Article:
We are “head” people. As a general stereotype, Episcopalians and Presbyterians are men and women who value logic, analysis and order. Whatever our Christian tradition, our families and churches have introduced each of us to God. Our traditions are generally good at introduction and teaching about God. Helping us cultivate and grow our relationship with God is a different matter. We pray to God, we make requests. We have faith that God is real, and that God hears us. This is a relationship, but it’s a somewhat distant relationship. God wants more for us. God wants us to experience him.
A few weeks ago, just before the turn of the year, you invited me to lead your service. It was a difficult time for me. I had just learned that the woman who for almost thirty years had been our housekeeper and helped raise our children had just died. She’d retired almost twenty years ago and was living in Culpeper, VA with her family and friends. My adult son Will and I wanted to be present at her funeral, so we day-tripped down. The service was at the Antioch Baptist Church of Culpeper – in the heart of southern plantation country. Her family greeted us warmly.
As we sat waiting for the service to begin, a keyboard softly riffed on familiar old gospel tunes. A voice occasionally joined in. Some folks, after viewing Mary Lee, sat in the pews. Others moved up front, to the choir section. More voices sang quietly as the church slowly filled. People walked in, silently greeted others, took their places and seemed to blend in. The service less started than continued. The movement from entering the church to the service itself was an experience of connection between life, daily ordinary life and worship. It felt as if the service had been going on all week. Soon, psalms were read; we heard readings from scripture. Prayer was prayed as the spirit led. At the right time in the service people were invited to stand and share affection and sentiments, and they did, recalling and re-experiencing events with Mary Lee. Will and I each stood and spoke of our deep love, gratitude, and admiration for Mary Lee.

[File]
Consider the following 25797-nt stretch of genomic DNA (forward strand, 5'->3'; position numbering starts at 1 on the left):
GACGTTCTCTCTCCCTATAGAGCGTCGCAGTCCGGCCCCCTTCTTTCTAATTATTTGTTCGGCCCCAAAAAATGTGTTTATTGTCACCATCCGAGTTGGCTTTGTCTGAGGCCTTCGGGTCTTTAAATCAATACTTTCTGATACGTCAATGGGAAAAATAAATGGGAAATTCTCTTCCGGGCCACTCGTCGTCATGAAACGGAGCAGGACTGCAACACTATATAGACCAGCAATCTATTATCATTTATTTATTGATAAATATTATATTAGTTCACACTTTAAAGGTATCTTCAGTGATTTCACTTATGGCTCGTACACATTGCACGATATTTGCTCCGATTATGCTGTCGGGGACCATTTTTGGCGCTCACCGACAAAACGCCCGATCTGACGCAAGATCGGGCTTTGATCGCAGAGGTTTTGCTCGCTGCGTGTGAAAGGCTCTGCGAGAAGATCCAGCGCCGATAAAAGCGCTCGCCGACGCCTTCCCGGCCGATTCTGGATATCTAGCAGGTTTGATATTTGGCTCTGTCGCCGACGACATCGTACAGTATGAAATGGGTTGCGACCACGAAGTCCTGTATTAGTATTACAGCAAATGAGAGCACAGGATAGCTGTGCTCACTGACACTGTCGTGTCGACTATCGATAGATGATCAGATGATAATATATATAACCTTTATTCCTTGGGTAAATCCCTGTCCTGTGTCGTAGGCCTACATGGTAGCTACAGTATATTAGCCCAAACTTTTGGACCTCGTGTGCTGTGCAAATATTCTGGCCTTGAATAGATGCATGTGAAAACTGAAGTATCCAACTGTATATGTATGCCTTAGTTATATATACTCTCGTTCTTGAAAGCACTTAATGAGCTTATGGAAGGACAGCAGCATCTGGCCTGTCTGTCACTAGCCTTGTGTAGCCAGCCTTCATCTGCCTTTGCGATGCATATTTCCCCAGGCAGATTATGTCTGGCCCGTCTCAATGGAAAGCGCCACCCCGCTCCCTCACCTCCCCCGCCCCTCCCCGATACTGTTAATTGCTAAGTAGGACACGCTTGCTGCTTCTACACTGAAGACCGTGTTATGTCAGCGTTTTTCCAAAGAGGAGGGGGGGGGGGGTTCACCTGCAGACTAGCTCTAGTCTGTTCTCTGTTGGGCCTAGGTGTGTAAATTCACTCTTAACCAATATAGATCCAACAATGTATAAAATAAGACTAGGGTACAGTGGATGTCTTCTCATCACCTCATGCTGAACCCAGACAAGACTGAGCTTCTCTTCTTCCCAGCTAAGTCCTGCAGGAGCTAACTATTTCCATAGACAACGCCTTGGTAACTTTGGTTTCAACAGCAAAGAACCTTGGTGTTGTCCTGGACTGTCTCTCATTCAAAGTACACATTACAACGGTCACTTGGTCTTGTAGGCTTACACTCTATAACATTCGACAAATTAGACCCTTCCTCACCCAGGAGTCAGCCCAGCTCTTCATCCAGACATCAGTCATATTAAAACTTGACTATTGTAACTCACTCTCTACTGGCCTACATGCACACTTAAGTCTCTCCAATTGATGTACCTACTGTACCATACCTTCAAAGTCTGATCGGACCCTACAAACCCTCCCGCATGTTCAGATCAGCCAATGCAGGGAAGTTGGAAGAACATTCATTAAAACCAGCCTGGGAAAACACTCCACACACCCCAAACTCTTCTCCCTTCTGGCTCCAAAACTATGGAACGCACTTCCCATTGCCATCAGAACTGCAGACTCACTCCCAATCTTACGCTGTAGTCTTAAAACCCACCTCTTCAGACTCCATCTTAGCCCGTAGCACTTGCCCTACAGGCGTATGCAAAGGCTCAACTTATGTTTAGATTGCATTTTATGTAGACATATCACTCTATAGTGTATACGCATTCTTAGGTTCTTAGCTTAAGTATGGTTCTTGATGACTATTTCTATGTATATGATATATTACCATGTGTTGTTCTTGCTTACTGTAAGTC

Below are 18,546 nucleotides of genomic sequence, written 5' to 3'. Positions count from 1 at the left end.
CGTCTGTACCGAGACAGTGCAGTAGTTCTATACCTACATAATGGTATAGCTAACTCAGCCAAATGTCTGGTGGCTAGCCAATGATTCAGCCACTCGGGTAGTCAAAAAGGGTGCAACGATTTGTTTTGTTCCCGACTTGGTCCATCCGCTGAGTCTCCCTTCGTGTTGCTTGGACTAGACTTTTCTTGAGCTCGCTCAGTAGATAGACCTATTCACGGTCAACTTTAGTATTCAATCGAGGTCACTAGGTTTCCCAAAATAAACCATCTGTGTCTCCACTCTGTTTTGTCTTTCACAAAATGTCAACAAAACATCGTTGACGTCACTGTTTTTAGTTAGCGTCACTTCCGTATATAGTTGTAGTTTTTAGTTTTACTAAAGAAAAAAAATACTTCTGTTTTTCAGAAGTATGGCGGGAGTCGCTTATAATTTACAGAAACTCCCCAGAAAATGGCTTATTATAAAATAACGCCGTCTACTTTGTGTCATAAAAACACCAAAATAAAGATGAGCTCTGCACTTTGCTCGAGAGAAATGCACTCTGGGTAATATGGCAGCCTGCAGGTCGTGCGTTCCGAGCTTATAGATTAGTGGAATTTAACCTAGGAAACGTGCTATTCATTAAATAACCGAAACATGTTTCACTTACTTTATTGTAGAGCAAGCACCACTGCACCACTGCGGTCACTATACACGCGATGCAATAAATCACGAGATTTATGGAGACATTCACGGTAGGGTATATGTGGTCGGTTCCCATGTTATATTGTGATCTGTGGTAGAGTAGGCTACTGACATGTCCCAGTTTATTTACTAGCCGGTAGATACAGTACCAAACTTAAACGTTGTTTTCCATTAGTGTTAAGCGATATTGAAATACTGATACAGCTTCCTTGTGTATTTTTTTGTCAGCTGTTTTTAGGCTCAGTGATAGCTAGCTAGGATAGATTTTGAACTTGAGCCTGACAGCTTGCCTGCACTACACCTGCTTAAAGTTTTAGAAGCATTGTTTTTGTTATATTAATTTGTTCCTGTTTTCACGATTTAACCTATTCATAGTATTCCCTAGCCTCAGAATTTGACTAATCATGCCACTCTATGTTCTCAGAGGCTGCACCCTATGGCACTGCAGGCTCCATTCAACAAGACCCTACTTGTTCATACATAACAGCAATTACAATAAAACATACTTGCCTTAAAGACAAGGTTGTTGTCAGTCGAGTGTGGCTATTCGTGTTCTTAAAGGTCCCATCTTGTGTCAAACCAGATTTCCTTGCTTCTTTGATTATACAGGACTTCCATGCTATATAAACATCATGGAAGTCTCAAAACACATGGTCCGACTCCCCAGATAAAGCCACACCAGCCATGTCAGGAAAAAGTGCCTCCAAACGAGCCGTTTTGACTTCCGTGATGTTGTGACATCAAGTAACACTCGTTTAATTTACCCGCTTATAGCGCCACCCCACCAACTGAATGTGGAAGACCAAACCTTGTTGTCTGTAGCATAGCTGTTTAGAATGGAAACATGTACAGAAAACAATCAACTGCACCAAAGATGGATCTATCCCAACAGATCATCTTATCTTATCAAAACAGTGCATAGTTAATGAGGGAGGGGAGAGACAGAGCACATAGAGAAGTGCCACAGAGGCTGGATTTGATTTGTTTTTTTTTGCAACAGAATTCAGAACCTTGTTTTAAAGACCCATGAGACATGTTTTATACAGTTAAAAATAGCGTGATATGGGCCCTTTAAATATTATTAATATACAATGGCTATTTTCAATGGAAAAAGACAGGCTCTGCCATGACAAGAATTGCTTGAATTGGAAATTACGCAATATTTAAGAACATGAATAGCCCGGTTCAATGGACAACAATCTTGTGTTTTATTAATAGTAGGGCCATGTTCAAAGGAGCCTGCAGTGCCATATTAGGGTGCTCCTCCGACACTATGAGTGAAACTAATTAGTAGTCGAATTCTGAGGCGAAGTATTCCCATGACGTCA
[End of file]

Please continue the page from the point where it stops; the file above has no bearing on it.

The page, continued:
At the right time, a square-jawed, salt-and-pepper bearded senior Pastor took the pulpit. He asked our patience, and to give him just 12 minutes more. He said, “I am an old-fashioned Salvation Preacher.” And, he confessed, “Jesus is my All-in-All.” The service was powerful, the choir sang call-and-response and the Spirit of God rocked the church. You get the idea. The 12 minutes stretched to much more, but no-one minded.
Later, on the long trip home, Will reminisced about some of the churches we’d been in over the years and how this service reminded him of our days at the Assembly of God Church in White Plains. You know, an evangelical Bible-oriented church, where the people freely experience the gifts of the Spirit, an emotional church, unembarrassed to express their love of Jesus. Will and his wife Lisa brought up their two children, Sam and Greta in one of the independent churches, one of our local churches that caters to contemporary worship styles. But over time Will has found the “fire” of his earlier faith dimming. As Will and I talked, the idea of experiencing a “relationship with God” came up — I don’t remember how. I do clearly remember Will asking, “Dad, how do you have a relationship with God?”
A relationship with God. Experiencing God’s presence here and now …. In Old Testament times people were just as happy to keep the relationship distant. The experience of God was scary. At Sinai, people fell on their faces at the thunder, lightning, the very frightening presence of God. They were more than happy for Moses to be their intercessor. They pleaded with Moses to deal with God. And, at first God spoke only with Moses. Over time, God spoke with others whom we call Judges or Prophets; but God speaking with individuals was rare and very special. An early example is young Samuel. In the time before the prophets, Samuel’s mother had sent him as a boy to live with Eli the Priest. One night the Lord called Samuel. Samuel thought it was his mentor, Eli calling. He ran to Eli to ask what he wanted. “No, I didn’t call you. Go back and lie down.” The third time this happened, Eli realized Samuel was hearing the voice of the Lord, and he instructed Samuel to say, “Speak, for your servant is listening.” Samuel needed this teaching, this instruction to help him understand that God wanted him to hear the voice of the Lord, that God wanted to establish a relationship with him.